Updated: Jan 17
Having explored the natural world as a professional without “knowing” its Creator, I returned to this captivating subject with an entirely new perspective. This perspective was grounded not only in the love of knowledge as such but in love for the One, whose ecstatic charity I believe creates and sustains all there is.
However, there was a catch. On the one hand, Western civilization had relied for centuries on the traditional reading of the biblical creation narratives (Gen. 1–2) as a blow-by-blow historical account of how creation had occurred. On the other, because of discoveries in cosmology, developmental biology, and other fields, the current scientific understanding of the natural world has diverged profoundly from those creation narratives. Yet millions of Christians still cling to the biblical account. Since this difference over the doctrine of creation is deep and is prosecuted with hostility wherever it surfaces, Christianity can no longer offer a coherent narrative of the cosmos. ....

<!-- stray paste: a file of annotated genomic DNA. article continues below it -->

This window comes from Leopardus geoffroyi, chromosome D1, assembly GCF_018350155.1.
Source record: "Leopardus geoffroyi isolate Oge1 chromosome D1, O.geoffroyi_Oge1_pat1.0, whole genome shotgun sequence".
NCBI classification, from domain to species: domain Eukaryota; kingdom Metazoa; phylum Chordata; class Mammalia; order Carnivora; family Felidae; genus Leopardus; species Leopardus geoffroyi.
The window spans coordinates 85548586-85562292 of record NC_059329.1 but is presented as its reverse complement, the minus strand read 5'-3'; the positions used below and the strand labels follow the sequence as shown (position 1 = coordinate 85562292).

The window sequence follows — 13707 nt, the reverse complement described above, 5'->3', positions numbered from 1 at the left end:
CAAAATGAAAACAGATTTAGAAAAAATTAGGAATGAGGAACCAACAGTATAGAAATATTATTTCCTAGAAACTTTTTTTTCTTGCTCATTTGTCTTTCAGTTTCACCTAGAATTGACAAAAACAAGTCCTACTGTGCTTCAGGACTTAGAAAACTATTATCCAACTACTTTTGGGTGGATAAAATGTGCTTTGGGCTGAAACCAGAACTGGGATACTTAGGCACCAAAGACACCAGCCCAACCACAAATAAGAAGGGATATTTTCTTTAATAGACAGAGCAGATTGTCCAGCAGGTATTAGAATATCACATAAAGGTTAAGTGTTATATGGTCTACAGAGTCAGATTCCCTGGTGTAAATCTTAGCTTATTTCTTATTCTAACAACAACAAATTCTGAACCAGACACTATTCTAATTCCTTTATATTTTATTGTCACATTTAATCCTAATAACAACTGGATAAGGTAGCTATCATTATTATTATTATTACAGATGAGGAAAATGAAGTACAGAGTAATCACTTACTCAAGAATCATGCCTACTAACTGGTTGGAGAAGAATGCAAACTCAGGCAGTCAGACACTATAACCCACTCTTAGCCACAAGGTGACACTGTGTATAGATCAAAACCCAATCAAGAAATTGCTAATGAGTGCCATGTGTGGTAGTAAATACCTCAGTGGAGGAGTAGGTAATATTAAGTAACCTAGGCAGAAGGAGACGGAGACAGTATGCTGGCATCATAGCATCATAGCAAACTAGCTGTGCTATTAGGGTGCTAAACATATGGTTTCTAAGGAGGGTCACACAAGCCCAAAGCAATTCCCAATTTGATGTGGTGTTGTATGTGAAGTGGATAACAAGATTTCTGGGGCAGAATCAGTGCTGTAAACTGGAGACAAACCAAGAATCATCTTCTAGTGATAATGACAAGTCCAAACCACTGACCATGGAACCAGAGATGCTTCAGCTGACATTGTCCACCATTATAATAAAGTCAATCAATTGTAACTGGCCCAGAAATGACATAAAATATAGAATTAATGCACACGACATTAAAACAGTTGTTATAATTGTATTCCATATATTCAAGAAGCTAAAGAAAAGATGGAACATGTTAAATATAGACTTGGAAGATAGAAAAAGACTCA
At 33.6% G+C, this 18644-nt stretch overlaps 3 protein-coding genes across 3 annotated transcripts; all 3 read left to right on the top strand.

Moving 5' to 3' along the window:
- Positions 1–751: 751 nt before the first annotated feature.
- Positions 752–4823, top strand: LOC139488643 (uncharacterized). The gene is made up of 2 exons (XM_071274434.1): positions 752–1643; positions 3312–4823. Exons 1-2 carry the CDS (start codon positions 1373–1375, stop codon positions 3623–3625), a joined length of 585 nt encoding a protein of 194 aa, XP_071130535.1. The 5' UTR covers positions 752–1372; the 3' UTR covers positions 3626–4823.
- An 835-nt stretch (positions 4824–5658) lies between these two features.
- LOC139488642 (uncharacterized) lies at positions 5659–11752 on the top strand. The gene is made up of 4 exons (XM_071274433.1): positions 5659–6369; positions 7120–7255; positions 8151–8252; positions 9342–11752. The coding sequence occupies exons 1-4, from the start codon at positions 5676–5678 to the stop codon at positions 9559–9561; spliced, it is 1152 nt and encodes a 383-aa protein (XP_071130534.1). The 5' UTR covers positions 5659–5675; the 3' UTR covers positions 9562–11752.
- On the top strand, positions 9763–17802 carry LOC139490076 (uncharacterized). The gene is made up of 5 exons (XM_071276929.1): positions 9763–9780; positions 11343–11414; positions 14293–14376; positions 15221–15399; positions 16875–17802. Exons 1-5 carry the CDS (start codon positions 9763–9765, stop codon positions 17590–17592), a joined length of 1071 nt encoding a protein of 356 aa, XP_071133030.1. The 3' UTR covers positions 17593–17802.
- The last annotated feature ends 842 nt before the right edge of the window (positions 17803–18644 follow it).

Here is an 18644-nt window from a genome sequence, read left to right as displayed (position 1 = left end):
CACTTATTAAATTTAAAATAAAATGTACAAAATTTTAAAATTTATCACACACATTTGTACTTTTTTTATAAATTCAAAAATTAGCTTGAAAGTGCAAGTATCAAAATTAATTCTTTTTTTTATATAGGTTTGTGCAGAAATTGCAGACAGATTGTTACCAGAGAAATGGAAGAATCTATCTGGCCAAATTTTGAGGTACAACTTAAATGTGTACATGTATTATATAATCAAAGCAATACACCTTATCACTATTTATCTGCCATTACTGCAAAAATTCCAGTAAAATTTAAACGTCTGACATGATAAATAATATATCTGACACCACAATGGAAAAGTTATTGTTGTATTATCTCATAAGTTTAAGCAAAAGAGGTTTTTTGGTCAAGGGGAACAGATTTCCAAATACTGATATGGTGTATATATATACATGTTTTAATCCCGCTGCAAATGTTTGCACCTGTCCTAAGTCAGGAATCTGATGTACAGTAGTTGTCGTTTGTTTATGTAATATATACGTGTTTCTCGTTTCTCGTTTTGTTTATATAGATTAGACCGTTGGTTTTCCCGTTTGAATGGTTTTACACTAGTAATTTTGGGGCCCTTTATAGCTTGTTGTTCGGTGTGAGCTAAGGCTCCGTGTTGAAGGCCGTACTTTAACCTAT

By delving progressively into the details of this discovery, the book reaches its first climax with the momentous realization that with the emergence of the human brain, the very “stuff of the universe” awakens to self-consciousness. From this point onward, the book treats the fundamental openness of human consciousness as the key to the “inside story” of the universe and thus as the unique point of access for divine revelation—but paradoxically also, owing to humanity’s mimetic constitution, as the avenue for death-dealing corruption. Finally, the story moves toward its second climax by identifying the unique God consciousness of Jesus and the resurrection as the revelation of God’s love and, as such, as the depth dimension of cosmic “inwardness.”
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